Do you have any miscommunication stories to share?

 

About Al

Retired from a couple of professions, trying my hand at writing about the events in our lives.
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29 Responses to Semantics…it’ll git ya everytime!

  1. Natascha says:

    Oh dear! What a great story! I’m glad it worked out in the end though and you had a dinner with your parents, despite the embarrassment.
    Also, what a great custom, to be able to invite guests onto the ship!
    I would love to see a big military ship one day.

    Hope you have a lovely day!

  2. Lovely story, Al. I chuckled. Ohh, the things we think we’ve heard and understood! You look grand in your photo. Hugs and much love for you both, my Bro. Xxx 😘 💗

  3. Margy says:

    I’ll never confuse a ship and a boat again, that’s for sure!
    My husband and I often get our messages crossed! Neither of us hear as well as we once did, and my husband has a low ‘crackly’ voice. Add a dollop of inattention on both our parts, and we easily sound like we are doing a ‘Whose on first’ routine!

  4. Love this story Al! My miscommunication tends to happen when I don’t hear the correct words. I am never totally sure if I haven’t heard or my husband hasn’t spoken clearly LOL.

    • Al says:

      Funny, Faye. I’m hearing impaired and sometimes what I hear and what someone said are miles apart. My granddaughters laugh their heads off when I repeat something I heard them say and it’s so wrong. It’s kind of a sweet joke between us now.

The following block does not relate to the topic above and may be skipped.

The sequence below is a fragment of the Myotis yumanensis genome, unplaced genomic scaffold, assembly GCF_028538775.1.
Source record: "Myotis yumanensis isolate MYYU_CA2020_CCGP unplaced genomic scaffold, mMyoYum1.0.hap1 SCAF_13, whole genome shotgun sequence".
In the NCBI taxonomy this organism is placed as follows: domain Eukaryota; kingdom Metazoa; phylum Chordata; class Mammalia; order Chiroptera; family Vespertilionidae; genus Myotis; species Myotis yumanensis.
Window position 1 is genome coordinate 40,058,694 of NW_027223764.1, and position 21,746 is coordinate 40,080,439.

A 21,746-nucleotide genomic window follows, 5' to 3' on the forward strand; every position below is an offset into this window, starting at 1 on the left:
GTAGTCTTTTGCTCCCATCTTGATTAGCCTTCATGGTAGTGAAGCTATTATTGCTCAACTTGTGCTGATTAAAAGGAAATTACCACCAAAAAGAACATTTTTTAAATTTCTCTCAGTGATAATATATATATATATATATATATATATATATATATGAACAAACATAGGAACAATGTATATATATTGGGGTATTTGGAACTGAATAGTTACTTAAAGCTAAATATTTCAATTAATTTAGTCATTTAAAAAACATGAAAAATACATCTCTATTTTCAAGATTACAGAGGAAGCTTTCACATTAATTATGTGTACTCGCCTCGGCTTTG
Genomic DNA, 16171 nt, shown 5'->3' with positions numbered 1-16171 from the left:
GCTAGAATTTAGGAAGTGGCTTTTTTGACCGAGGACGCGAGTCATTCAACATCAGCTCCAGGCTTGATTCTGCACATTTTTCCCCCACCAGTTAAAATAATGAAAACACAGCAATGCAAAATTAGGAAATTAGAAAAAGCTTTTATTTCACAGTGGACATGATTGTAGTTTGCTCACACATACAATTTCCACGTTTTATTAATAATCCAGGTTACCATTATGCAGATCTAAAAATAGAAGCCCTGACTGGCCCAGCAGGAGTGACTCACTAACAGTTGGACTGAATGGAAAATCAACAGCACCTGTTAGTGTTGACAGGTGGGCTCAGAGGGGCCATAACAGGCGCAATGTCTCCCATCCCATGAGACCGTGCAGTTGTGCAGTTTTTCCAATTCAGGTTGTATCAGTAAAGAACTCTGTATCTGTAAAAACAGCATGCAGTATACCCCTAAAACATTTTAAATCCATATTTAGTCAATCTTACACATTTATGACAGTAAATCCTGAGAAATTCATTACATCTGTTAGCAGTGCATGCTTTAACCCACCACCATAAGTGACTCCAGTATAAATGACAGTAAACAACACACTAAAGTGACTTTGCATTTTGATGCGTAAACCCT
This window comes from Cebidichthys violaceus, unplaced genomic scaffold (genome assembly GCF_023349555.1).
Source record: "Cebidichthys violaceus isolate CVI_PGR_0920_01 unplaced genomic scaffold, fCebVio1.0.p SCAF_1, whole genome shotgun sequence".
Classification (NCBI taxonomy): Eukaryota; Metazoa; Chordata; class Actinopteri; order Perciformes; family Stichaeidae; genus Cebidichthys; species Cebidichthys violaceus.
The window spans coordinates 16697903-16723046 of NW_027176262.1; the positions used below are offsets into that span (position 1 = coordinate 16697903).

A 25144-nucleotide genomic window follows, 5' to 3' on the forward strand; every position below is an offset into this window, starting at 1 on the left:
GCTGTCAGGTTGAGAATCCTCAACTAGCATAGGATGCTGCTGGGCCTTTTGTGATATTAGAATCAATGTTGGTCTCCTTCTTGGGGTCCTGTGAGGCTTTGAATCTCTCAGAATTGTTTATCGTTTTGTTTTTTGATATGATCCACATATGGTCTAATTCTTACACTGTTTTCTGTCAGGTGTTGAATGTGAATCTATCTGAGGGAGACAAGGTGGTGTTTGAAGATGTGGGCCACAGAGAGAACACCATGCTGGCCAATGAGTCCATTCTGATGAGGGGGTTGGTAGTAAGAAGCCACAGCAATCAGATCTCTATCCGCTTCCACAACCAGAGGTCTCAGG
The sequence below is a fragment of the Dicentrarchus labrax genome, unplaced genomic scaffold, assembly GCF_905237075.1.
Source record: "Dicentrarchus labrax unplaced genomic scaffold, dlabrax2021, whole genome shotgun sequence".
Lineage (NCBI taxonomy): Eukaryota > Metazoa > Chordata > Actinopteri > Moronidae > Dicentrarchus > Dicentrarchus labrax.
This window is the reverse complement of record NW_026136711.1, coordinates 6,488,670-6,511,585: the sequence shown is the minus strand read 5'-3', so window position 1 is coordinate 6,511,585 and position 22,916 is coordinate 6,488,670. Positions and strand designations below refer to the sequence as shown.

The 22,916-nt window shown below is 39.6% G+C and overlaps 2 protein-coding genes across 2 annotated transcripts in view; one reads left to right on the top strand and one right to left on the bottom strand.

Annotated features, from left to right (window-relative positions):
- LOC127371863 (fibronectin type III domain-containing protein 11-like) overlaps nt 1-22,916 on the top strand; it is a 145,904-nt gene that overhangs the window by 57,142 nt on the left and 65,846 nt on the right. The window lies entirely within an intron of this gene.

5. dorannrule says:

    That is a story to be told through the generations!

  6. Oh Lordy – what a great story!!! Now. Not so much then, I imagine. And, thank you for your service.

    I am forever calling the vessel I travel in while cruising a “boat,” but we all know, it’s a ship. A cruise SHIP. No one calls it a cruise BOAT. No one. And, being here along the Mississippi River I have to remember to call the barge haulers tow boats, not tug boats. Apparently there is a major difference in those 2 types of vessels as well. Who knew? They’re all boats to me.

    Thanks for sharing your story. I love it!!

    Patricia Rickrode
    w/a Jansen Schmidt

  7. Bernice Gordon says:

    Great blog! Really points out the trouble there can be in a simple communication. BTW, I love your court martial photo. It looks just like your sixth grade class photo.

  8. What a great story. I often get lost so, in my case , I might have been several days late for the meal !!

  9. lghiggins says:

    Great story of miscommunication. I’m glad there was no court martial involved.😉